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One reason you might be better off driving for Uber than in a taxi

Data shows that in several cities, the ride-hailing app makes drivers more efficient.

Staff check a woman's vehicle for road-worthiness after she signed up to become an Uber driver at the first of Uber's 'Work On Demand' recruitment events in South Los Angeles on March 10. (Mark Ralston/AFP/Getty Images)
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One of the challenging parts about being an independent contractor is that you're only paid for when someone has engaged your services, even though acquiring that customer takes work. For taxi drivers, that means driving around until someone orders a cab or hails you down  without butts in seats, you're just burning gas.

According to new research, that math looks a little better for Uber drivers, who in several cities were able to engage passengers for a higher percentage of the miles they drove and hours they spent while using the app than taxi drivers did while they were on the clock.

The calculations come from Princeton economist Alan Krueger, a former chairman of President Obama's Council of Economic Advisors, who's made a micro-discipline out of Uber studies in recent years. Early last year, he worked under contract with Uber to crunch the company's data on how drivers use the platform, finding that they earned more per hour than most taxi drivers before factoring in significant expenses. A few months ago, he co-authored a proposal for how the social safety net ought to be modified for the growing category of quasi-employees that Uber has helped create.

For this paper, released through the National Bureau of Economic Research, Uber again furnished Krueger with data: Miles and hours driven for UberX, UberXL, UberPool, and UberSelect drivers. Krueger and co-author Judd Cramer then obtained smaller but reasonably representative datasets for taxi drivers in New York City, Los Angeles, Boston, San Francisco, and Seattle.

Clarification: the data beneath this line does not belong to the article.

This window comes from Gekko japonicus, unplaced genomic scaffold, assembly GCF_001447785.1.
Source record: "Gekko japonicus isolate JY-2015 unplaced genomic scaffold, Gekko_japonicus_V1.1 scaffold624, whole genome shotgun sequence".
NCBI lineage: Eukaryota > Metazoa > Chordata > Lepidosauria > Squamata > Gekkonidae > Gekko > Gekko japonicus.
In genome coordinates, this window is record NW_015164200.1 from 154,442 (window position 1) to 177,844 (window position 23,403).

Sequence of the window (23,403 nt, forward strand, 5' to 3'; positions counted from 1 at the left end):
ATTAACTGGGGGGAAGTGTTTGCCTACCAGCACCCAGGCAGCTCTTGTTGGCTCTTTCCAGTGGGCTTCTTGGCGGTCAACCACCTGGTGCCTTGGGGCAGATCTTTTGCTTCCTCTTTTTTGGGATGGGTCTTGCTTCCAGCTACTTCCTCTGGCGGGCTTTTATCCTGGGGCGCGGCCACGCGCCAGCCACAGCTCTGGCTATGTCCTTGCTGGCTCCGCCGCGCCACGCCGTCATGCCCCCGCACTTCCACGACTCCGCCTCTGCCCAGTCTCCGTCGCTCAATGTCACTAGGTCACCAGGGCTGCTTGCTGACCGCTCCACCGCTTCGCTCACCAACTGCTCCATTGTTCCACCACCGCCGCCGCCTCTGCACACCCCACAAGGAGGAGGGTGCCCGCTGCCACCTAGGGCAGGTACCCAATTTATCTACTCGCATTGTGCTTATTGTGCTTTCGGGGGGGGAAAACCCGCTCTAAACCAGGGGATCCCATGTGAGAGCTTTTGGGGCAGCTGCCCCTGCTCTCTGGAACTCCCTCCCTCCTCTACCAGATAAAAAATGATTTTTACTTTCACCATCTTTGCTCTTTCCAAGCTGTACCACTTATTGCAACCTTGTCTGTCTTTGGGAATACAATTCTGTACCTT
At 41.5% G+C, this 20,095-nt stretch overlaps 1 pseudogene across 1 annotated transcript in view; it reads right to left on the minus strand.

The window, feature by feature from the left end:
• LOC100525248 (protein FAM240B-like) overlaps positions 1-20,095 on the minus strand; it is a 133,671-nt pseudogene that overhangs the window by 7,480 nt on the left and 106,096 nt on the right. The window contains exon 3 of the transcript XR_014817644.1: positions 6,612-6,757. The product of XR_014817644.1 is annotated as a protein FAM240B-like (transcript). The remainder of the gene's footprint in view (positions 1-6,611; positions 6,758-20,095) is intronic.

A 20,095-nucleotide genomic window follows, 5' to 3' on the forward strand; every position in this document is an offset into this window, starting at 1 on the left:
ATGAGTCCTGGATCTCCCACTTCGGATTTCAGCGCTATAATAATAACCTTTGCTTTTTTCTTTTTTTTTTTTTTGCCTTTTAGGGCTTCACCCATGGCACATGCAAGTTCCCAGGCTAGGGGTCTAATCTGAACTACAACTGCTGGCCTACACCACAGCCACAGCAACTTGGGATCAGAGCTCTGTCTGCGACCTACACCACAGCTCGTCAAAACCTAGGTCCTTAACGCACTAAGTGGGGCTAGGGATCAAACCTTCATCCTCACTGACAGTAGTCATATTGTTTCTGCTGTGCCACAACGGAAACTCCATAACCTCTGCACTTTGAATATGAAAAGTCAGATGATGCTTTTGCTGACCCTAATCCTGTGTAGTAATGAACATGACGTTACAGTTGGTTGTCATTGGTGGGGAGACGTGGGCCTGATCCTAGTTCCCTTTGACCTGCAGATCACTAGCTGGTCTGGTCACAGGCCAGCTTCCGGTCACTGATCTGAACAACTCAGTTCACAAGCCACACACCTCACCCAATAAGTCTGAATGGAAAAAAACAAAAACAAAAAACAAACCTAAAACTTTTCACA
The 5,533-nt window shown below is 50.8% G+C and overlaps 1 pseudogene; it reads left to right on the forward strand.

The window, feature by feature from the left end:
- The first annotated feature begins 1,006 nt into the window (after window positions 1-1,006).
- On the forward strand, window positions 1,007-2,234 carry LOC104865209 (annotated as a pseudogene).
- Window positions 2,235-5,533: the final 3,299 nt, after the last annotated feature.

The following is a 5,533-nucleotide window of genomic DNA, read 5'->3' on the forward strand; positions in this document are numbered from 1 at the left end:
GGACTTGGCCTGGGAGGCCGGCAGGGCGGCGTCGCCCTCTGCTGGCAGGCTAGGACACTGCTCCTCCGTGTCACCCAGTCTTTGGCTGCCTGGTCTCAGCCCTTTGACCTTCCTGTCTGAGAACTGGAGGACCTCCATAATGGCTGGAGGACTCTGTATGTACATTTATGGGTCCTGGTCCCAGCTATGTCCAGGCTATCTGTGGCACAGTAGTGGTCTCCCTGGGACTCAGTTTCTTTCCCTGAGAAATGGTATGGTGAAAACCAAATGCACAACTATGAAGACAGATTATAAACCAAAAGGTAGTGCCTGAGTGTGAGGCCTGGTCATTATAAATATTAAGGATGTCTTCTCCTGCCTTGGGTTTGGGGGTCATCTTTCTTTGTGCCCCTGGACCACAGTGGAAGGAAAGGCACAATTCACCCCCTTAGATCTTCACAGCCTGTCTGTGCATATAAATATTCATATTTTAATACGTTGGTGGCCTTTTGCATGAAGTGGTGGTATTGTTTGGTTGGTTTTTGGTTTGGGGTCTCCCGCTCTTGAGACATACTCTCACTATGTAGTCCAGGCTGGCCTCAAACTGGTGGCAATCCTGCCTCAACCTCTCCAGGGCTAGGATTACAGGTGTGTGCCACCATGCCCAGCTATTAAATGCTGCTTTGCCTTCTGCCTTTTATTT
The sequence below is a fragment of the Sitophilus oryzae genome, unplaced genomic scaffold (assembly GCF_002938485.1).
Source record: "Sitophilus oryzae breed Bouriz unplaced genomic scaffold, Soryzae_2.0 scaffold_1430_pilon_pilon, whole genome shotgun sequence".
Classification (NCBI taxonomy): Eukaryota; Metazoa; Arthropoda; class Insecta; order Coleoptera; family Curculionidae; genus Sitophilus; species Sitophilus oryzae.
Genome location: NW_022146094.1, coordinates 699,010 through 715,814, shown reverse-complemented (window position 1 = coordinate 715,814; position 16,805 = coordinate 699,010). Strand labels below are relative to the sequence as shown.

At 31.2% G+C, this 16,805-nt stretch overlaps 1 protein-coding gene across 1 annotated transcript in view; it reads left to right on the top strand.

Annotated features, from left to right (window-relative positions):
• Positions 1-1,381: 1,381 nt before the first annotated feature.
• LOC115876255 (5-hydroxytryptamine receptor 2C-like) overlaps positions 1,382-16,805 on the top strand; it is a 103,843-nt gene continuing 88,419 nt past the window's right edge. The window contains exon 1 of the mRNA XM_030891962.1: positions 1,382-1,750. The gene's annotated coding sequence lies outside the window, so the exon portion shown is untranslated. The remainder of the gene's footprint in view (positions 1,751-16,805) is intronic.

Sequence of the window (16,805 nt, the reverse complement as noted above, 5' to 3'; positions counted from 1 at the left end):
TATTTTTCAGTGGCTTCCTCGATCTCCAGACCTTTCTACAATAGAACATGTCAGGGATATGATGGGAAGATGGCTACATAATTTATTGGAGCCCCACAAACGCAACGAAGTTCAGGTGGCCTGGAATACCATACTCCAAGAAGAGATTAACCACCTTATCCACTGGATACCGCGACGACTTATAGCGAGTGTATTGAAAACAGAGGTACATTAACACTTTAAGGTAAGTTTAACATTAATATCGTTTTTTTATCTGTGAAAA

The results: In New York City, there was no difference in the level of capacity utilization between taxis and Uber vehicles, perhaps because there are enough passengers on the street for most cabs to stay busy. But in the other cities, Krueger found a marked difference between the two driver populations: UberX drivers have passengers for about 40 percent more of the time they spend while using the app than taxi drivers do while on duty. In Seattle and L.A., the only places where data was available for miles driven, the differential was even more pronounced.

The results suggest that in most cities, Uber's technology better matches riders with drivers, reducing the time that taxis have to spend looking for passengers on the street or waiting for calls from a dispatch. Uber's larger scale — it now has more drivers than any taxi company in each city — also means that there's likely to be an Uber driver closer to people who might order a ride. (Some cities are facilitating the development of ride-hailing apps for all taxis, which could help them make up lost ground in this regard.)

In addition, the authors write, taxis are burdened by not being able to pick up riders in certain jurisdictions. They also have more set schedules, which means they're less able to start working when it appears demand might be surging, as Uber drivers can. So just from an efficiency standpoint, if you're considering whether to go through the licensing process to drive a taxi or to put your own car on the Uber platform, you might opt for the latter.

However, there are a few wrinkles worth keeping in mind.

First of all, the taxi data comes from no earlier than 2013. So in most of those markets, taxis will already have been impacted somewhat by competition from ride-sharing services, driving their capacity utilization rates down (in Seattle, the rate for taxis declined from 45.7 percent in 2013 to 32.6 percent in 2014, perhaps because of Uber). It would be interesting to see what the situation looked like for all taxis in a pre-Uber universe: While Uber has likely expanded the customer base overall, taxi drivers have been protesting in cities across the world in part because they say that Uber has made it harder for them to maintain their income.

And secondly, this study only provided evidence about efficiency, not rates. Uber has occasionally dropped prices in certain cities, telling drivers that the additional demand generated would allow them to make up the difference in their earnings. If the additional demand comes in the form of higher utilization, that could mean they earn the same amount of money for spending the same amount of time working as a taxi, which has higher prices but fewer customers.

So at the end of the day, it may not make much of a difference which one you choose.